January 28, 2010
PHILLIP A. DIXON, #206938/375768B APPELLANT,
NEW JERSEY DEPARTMENT OF CORRECTIONS, RESPONDENT.
On appeal from a Final Determination of the New Jersey Department of Corrections.
NOT FOR PUBLICATION WITHOUT THE APPROVAL OF THE APPELLATE DIVISION
Submitted January 11, 1010
Before Judges Rodríguez and Yannotti.
Phillip A. Dixon (Dixon), an inmate at New Jersey State Prison (NJSP), appeals from a final determination of the New Jersey Department of Corrections (NJDOC) finding that he committed prohibited act *.551, making or possessing intoxicants, alcoholic beverages or other prohibited substances, in violation of N.J.A.C. 10A:4-4.1(a). We affirm.
The following facts are pertinent to our decision. On February 23, 2009, Senior Corrections Officer Douglas Shaw (Shaw) searched Dixon's cell. In the middle of the cell, Shaw found a large plastic container inside a bucket that was covered with clothing to conceal its contents. Shaw determined that the container was filled with a suspected alcoholic beverage. Shaw confiscated the container and took it to the armory. Shaw issued a disciplinary report, charging Dixon with making or possessing intoxicants, alcoholic beverages or other prohibited substances. Dixon was placed in pre-hearing detention.
Sergeant G. Poretti (Poretti) issued a special incident report, in which he noted that "[h]ooch" had been found during a routine search of Dixon's cell. Poretti stated that he examined the confiscated container, which contained a liquid substance consisting of fruit and rice. Poretti noted that the liquid had a strong alcoholic odor. He wrote that, based on his experience, the liquid was an intoxicant.
Sergeant Branca (Branca) investigated the charge. He noted that Dixon said that the mixture in the container was "just orange and pineapple juice" and it could not be fermented because it did not contain any rice. Branca determined that the charge had merit and referred the matter for a hearing. In his report, Branca noted that the container with the prohibited substance had been taken to the armory.
The hearing took place on February 25, 2008. At Dixon's request, counsel substitute was assigned to assist him at the hearing. Dixon declined to enter a plea. He did not request any witnesses, nor did he seek to confront any adverse witness. The hearing officer found Dixon guilty of the charge, noting in his report that he relied on Officer Shaw's report, as well as his own inspection of the physical evidence in the armory, which had "a strong smell of a fermented liquid and does constitute an alcoholic beverage."
As sanctions, the hearing officer imposed ten days of detention; ninety days of administrative segregation; loss of sixty days of commutation time; and confiscation of the prohibited substance. Dixon also was sanctioned pursuant to the NJDOC's "zero tolerance policy" with permanent loss of contact visits; 365 days of urine monitoring; and assignment to a treatment program.
Dixon filed an administrative appeal. On February 27, 2009, the assistant superintendent of NJSP affirmed the hearing officer's decision. This appeal followed. Dixon argues that he was denied due process because of the agency's use of "improper evidence[.]" Dixon asserts that the Department failed to establish that the evidence seized in his cell and placed in the prison armory was the same as the evidence inspected by the hearing officer.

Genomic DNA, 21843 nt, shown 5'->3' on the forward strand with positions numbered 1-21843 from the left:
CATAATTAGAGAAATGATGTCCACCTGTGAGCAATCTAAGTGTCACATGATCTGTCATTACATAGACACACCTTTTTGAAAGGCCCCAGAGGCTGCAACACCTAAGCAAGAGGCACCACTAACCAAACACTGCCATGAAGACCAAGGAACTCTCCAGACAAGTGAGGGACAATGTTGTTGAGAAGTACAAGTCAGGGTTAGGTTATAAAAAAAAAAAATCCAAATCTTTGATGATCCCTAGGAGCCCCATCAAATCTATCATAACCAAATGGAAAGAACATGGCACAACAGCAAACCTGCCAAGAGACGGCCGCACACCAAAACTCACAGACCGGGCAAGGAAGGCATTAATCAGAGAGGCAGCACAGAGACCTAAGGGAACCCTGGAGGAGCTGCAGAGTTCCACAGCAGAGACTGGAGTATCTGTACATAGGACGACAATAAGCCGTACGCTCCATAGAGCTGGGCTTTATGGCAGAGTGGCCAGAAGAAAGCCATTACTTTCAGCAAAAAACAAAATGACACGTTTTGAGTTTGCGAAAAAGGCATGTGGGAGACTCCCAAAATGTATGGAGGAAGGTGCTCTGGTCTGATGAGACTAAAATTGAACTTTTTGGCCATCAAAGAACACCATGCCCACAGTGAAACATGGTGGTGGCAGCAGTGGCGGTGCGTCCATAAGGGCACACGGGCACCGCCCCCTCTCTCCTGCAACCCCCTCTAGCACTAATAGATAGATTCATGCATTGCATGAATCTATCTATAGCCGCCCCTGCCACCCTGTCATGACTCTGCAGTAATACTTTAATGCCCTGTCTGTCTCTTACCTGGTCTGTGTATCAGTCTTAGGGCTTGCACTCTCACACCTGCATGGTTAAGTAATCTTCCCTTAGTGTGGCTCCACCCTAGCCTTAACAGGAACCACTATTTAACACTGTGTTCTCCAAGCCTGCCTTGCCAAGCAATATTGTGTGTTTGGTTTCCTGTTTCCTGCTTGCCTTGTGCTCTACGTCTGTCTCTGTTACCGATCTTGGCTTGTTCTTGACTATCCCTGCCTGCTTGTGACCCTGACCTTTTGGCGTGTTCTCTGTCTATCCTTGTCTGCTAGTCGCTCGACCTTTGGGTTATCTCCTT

"In light of the executive function of administrative agencies, judicial capacity to review administrative actions is severely limited." George Harms Constr. Co. v. N.J. Turnpike Auth., 137 N.J. 8, 27 (1994) (citing Gloucester County Welfare Bd. v. N.J. Civil Serv. Comm'n, 93 N.J. 384, 390 (1983)). "Courts can intervene only in those rare circumstances in which an agency action is clearly inconsistent with its statutory mission or with other State policy." Ibid.
In determining whether the agency's action is arbitrary or unreasonable, we consider: 1) whether the agency's decision offends the State or Federal Constitution; 2) whether the action violated express or implied legislative policies; 3) whether there is substantial credible evidence in the record to support the agency's findings; and 4) whether the agency clearly erred in reaching a conclusion unsupported by relevant factors. Ibid. (citing Campbell v. Dep't of Civil Serv., 39 N.J. 556, 562 (1963); In re Larsen, 17 N.J. Super. 564, 570 (App. Div. 1952)).
We are satisfied from our review of the record that there is sufficient credible evidence in the record to support the NJDOC's determination that Dixon committed prohibited act *.551. We find no merit in Dixon's assertion that the NJDOC failed to present sufficient evidence to establish that the liquid mixture inspected by the hearing officer was the same substance found by Shaw in Dixon's cell and placed in the armory.
We note that Shaw stated in his report that he placed the large plastic container that he confiscated in the armory. Shaw wrote that the container contained a prohibited substance. In his report, Poretti noted that he inspected the confiscated container and determined that it contained intoxicants. Branca also noted in his report that the container and the substance was taken to the armory. The hearing officer recorded that he had inspected the evidence in the armory.
In our judgment, the evidence is sufficient to support the NJDOC's determination that Dixon wrongfully made or possessed an intoxicating substance, in violation of N.J.A.C. 10A:4-4.1(a). Dixon's arguments to the contrary are without sufficient merit to warrant further comment. R. 2:11-3(e)(1)(E).
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